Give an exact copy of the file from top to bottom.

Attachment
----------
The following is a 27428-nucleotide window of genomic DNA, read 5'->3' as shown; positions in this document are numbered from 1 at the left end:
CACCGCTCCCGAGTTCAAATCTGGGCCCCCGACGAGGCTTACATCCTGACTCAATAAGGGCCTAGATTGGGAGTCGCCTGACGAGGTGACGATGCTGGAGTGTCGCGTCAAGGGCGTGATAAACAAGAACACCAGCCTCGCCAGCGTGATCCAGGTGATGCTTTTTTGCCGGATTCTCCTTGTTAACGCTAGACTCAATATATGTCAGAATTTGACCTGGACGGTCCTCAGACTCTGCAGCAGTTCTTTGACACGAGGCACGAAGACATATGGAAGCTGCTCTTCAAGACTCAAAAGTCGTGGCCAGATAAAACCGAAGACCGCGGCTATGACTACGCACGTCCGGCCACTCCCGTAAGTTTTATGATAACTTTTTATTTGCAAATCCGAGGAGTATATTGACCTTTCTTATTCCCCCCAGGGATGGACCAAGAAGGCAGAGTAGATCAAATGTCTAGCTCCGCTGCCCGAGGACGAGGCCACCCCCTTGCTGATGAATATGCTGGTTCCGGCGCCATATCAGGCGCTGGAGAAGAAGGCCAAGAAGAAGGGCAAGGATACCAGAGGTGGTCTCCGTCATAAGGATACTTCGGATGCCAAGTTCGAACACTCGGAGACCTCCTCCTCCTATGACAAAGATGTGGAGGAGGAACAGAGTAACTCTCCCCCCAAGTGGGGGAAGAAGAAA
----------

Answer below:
The following is a 27428-nucleotide window of genomic DNA, read 5'->3' as shown; positions in this document are numbered from 1 at the left end:
CACCGCTCCCGAGTTCAAATCTGGGCCCCCGACGAGGCTTACATCCTGACTCAATAAGGGCCTAGATTGGGAGTCGCCTGACGAGGTGACGATGCTGGAGTGTCGCGTCAAGGGCGTGATAAACAAGAACACCAGCCTCGCCAGCGTGATCCAGGTGATGCTTTTTTGCCGGATTCTCCTTGTTAACGCTAGACTCAATATATGTCAGAATTTGACCTGGACGGTCCTCAGACTCTGCAGCAGTTCTTTGACACGAGGCACGAAGACATATGGAAGCTGCTCTTCAAGACTCAAAAGTCGTGGCCAGATAAAACCGAAGACCGCGGCTATGACTACGCACGTCCGGCCACTCCCGTAAGTTTTATGATAACTTTTTATTTGCAAATCCGAGGAGTATATTGACCTTTCTTATTCCCCCCAGGGATGGACCAAGAAGGCAGAGTAGATCAAATGTCTAGCTCCGCTGCCCGAGGACGAGGCCACCCCCTTGCTGATGAATATGCTGGTTCCGGCGCCATATCAGGCGCTGGAGAAGAAGGCCAAGAAGAAGGGCAAGGATACCAGAGGTGGTCTCCGTCATAAGGATACTTCGGATGCCAAGTTCGAACACTCGGAGACCTCCTCCTCCTATGACAAAGATGTGGAGGAGGAACAGAGTAACTCTCCCCCCAAGTGGGGGAAGAAGAAA